The plan has been to stay put in the resort for all of four days, not venture out at all, make full use of the swimming pool and sea-facing restaurant, privileges earned by paying up the Rs 21,000 package price—all meals inclusive. But after the first meal where we eat a “fish nihari” amongst other things, we do a quick rethink. With travellers from Delhi and Mumbai — uneasy in their beach shorts and skirts, but also those who seem more at home in sequined wedding-type sarees, synthetic salwar kameezes, and, in one instance, even a nightie in the coffee shop— having flooded the place, Goan food in Goa has been the first casuality. At our resort, there are sandwiches and hotdogs, five-star staples, and many versions of paneer, bhindi and dal, non-veg curries, but the buffet on our first day only serves up an unappetising-looking chicken xacuti that, perhaps, the chef has figured out, can be safely fed to north-Indians from fowl-land.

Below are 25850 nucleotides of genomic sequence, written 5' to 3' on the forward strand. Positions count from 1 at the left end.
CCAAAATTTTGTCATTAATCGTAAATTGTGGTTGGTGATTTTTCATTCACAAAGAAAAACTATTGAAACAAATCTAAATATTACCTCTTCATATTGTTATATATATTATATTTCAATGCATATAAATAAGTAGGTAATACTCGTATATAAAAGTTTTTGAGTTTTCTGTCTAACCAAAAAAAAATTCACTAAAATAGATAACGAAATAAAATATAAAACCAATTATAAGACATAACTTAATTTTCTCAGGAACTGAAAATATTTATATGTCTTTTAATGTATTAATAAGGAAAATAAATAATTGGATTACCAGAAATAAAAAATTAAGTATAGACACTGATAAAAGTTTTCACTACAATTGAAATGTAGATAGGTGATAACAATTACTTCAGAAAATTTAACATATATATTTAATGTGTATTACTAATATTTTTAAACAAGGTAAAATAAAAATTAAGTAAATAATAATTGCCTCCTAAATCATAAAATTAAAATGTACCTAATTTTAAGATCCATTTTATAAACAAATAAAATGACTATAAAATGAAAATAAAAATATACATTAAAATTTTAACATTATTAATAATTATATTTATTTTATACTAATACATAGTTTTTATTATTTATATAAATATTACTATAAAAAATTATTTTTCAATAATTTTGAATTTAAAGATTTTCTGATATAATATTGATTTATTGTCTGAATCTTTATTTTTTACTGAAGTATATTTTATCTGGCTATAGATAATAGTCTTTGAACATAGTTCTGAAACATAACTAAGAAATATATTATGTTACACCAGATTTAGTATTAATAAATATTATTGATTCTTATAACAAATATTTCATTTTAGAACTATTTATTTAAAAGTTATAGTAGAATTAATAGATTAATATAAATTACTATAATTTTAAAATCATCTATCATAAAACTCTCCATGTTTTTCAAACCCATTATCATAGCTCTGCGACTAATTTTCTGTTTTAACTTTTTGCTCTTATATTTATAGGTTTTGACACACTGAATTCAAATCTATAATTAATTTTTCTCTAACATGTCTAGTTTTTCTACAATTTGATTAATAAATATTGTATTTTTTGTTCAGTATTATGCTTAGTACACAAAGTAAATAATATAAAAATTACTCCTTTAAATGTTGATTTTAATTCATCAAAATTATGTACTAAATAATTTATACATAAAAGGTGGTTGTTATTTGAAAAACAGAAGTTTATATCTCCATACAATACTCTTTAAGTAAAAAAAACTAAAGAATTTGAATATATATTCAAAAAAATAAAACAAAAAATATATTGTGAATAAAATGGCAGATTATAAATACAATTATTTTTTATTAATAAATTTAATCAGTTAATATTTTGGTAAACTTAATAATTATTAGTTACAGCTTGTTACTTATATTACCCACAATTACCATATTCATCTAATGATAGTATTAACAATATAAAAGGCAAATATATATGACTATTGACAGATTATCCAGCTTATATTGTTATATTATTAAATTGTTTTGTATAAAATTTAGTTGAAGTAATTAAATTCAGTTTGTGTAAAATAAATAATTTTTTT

The memory of some fabulous, fiery seafood eaten indiscriminately in beach shacks 10 years ago, takes us to Calangute that evening. Alas, the monsoon and the Scarlett murder case have together meant that most shacks are closed. In Goa, in the aftermath of that horrific and headlines-grabbing case about a year ago, only registered shacks are now allowed to operate on the beaches. But we hardly dare go into even the two we find open that evening. For one, the beach is filthy: plastic and pint bottles lie strewn around, and that’s really the “best” of the waste. Scavenging packs of dogs are on the hunt amidst the, excuse the expression, sea of humanity that foolishly ventures into the waves at high tide—despite repeated warnings to the contrary by the coast guard. In 10 years, the idyllic beach of my imagination has turned into a small-town circus. And a particularly sad one.